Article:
this circus of rats and masses
I am sharing my true rat infestation story
and it’s difficult to understand, I know,
but don’t tell me to get a cat:
that’s all anyone says.
I can’t have a cat.
I can’t have a house cat
because of my son’s asthma.
I can’t afford a hairless cat,
and we already have barn cats.
The dogs (mutts, and I can’t afford
a damn rat terrier, and I hate them)
chase the cats out into the fields
where they hunt voles and field mice
in between the rows of greens and potatoes,
or back into the barns where they rub
against 100 year old poles,
just plain poles, not celestial poles,
not conduits for the usefulness of Polaris,
and they are not polecats, just nearly feral beasts,
once housecats with collars,
imported to the country from Mississippi Street in the city,
and they eat cat food left out by the farmer’s woman.
They don’t need my rats, anyway.
I am telling you my mother has a mass in her breast.
Don’t tell me you will pray for her:
that’s all anyone says.
I don’t believe in prayer and anyway,
will you really? Do you know her?
Is this just what you say in the way
you swallow multivitamins
and immunize your children? As a totem?
Do you really have time to pray for her
with life after you so wicked relentless,
what with toxins in the water and even the wild berries,
and your seaweed snacks, and human breastmilk,
the most polluted food on earth,
and war and famine and drones and Obama
and even knowing the very sun can kill you?
Our doctors go hunting in pharmaceutical circles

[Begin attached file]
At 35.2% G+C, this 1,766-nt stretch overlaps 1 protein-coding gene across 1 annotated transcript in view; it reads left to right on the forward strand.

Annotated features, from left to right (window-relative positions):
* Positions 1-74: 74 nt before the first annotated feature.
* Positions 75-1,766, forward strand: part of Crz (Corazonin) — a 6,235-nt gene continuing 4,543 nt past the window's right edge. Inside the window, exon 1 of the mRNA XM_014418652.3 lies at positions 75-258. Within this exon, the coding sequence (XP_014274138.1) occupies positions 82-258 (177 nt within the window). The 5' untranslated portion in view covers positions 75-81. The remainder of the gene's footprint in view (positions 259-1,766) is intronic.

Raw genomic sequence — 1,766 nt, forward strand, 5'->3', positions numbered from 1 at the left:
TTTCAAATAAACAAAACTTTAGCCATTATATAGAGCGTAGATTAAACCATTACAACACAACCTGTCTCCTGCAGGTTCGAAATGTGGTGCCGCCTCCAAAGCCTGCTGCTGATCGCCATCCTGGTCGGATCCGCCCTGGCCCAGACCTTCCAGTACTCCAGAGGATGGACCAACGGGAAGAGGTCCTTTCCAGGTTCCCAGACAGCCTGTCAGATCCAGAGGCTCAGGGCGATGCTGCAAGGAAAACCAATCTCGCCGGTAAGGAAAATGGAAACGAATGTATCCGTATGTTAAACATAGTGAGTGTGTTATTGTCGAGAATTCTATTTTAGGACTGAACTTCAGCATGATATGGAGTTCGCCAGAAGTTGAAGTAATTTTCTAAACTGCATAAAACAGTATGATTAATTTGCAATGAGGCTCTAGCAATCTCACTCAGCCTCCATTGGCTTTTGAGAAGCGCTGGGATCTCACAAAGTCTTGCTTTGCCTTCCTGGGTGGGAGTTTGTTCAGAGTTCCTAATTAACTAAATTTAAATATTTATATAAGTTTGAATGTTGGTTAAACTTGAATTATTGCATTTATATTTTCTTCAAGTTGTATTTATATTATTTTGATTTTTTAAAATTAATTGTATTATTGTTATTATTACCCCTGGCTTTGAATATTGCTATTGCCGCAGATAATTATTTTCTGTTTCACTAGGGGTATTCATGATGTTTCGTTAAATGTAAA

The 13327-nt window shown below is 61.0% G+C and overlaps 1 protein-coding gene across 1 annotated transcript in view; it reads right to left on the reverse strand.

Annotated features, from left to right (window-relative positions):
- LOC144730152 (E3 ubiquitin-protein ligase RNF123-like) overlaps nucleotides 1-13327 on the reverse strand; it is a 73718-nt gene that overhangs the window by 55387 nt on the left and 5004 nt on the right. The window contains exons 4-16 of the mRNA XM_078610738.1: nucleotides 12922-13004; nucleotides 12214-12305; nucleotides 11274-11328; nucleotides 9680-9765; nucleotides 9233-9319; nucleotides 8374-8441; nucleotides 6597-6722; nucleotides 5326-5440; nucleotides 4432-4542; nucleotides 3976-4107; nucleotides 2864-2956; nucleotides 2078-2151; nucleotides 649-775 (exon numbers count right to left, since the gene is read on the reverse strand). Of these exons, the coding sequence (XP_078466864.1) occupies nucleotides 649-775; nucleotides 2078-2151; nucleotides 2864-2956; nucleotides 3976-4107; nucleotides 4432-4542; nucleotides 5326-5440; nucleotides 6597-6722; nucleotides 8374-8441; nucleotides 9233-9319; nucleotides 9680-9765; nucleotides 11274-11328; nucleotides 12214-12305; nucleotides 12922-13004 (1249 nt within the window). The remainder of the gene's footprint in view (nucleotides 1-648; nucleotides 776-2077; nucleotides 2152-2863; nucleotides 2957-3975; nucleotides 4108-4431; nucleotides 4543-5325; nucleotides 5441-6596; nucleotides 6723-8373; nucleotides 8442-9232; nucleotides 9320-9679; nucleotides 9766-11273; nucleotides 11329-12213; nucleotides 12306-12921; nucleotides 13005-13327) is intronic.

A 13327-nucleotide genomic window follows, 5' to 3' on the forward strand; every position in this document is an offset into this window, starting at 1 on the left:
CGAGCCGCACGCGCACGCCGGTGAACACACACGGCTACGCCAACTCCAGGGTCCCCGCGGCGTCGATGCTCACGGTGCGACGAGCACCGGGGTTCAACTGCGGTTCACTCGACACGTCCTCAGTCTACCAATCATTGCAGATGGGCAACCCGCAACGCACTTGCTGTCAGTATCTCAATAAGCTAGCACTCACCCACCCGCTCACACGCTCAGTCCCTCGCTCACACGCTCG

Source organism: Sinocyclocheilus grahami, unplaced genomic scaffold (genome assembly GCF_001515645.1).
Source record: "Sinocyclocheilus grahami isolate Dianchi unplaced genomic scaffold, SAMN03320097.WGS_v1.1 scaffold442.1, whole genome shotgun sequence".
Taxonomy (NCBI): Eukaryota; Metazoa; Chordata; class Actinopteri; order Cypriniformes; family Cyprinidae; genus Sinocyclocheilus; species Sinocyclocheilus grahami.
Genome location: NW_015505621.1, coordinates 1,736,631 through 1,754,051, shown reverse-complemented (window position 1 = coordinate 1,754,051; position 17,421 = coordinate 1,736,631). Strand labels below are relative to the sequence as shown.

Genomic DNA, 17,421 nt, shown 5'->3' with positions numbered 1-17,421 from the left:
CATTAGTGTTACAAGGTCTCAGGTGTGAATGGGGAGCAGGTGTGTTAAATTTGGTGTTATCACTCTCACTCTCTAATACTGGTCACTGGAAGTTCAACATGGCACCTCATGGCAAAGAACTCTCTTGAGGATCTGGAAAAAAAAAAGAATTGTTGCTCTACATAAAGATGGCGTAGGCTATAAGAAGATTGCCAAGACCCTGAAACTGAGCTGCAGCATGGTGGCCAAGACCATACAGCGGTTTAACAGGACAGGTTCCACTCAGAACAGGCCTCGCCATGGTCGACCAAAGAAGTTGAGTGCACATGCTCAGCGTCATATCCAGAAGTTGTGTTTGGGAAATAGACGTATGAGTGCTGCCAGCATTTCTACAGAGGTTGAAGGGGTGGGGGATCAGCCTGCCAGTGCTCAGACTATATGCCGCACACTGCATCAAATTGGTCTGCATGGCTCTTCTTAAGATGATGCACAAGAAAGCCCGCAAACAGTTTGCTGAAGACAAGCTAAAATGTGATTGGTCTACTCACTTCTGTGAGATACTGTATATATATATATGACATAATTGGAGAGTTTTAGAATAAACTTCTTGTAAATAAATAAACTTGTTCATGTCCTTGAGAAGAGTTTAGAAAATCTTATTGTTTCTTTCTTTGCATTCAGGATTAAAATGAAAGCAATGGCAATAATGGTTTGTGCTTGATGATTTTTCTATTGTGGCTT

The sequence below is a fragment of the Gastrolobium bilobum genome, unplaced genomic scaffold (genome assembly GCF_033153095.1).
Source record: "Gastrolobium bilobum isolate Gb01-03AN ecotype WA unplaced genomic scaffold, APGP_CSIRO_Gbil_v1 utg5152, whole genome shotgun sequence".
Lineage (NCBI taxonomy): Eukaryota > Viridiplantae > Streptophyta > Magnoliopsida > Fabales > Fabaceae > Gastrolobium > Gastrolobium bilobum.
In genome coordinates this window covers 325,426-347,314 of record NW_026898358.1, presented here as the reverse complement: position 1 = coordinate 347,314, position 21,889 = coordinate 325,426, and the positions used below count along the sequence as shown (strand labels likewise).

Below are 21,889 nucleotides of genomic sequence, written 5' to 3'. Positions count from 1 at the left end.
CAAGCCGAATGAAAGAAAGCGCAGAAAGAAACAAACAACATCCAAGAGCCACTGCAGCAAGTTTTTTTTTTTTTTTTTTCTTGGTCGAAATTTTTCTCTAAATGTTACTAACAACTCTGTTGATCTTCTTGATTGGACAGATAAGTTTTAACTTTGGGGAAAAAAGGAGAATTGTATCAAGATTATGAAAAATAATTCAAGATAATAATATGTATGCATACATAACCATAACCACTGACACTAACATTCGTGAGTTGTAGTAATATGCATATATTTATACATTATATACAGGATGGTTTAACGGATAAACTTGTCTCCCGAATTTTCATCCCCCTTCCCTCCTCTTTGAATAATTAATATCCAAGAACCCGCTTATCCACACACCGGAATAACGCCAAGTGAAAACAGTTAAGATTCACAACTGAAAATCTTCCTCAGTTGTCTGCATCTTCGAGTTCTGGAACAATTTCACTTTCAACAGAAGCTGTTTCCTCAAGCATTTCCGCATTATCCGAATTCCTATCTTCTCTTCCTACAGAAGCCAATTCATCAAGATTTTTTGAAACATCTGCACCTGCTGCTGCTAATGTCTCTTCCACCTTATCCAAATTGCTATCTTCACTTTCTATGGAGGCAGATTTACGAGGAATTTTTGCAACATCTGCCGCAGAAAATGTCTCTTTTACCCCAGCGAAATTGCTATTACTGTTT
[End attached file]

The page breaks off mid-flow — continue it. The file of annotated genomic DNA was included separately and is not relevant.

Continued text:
for lore that will tell them how to be heroes,
and your prayers should go to them,
or some child soldier guarding the cocoa farm
because we need antioxidants and pleasure.
They might need your prayers.
Everyone has a job, like in Busy Town,
even the homeless are working it out
with their shopping carts and piss-soaked
sleeping bags and dirty pants and despair,
and this man is a pitchfork expert,
and this man is a candlestick maker,
and this woman is a fiber artist,
and this woman is a baker of the finest pastries,
and we write about their artisan skill sets,
and take their photos and romanticize them,
but buy beef in plastic,
and candles in bulk at Big Lots,
and clothes made in Bangladesh
where factories eat 3,000 people alive at once,
and we miss Twinkies and eat Oreos.
And you! You think I need a cat, or a circus elephant,
or a hyena or an eagle or an owl,
and you want my mother to have your prayers,
and you want me to think positive,
but know this, know this deep in you,
deep in you like a contraction,
and then let it go away:
I am not happy that the new pope
says I will go to heaven too,
no matter what, so long as I am good,
even though I reject Christ,
even though I was never baptized.
I do not want to be good today.
I want to hunt rats with machetes
and hate religion and faith
and most especially hate good intentions,
and wash my hair ten times to
exonerate it of the decay and dust
which never ceases to be created
and is of rats and breast masses
and Big Lots and pity in Hallmark cards,
and I don’t want a cat, or a rat terrier
or artisan cupcakes or a new scarf
or for that matter, your lust or sexual longing,
or you, or your approval, or your advice,
or anything you can possibly give me, but thanks.
I need dead rats and a cure for cancer.
I need clean water and to be able to save seeds,
and to plan for my golden years,
and for you not to pretend like you can help me here.
I don't need flowers or deliverance.
This is survival. This is not a love story.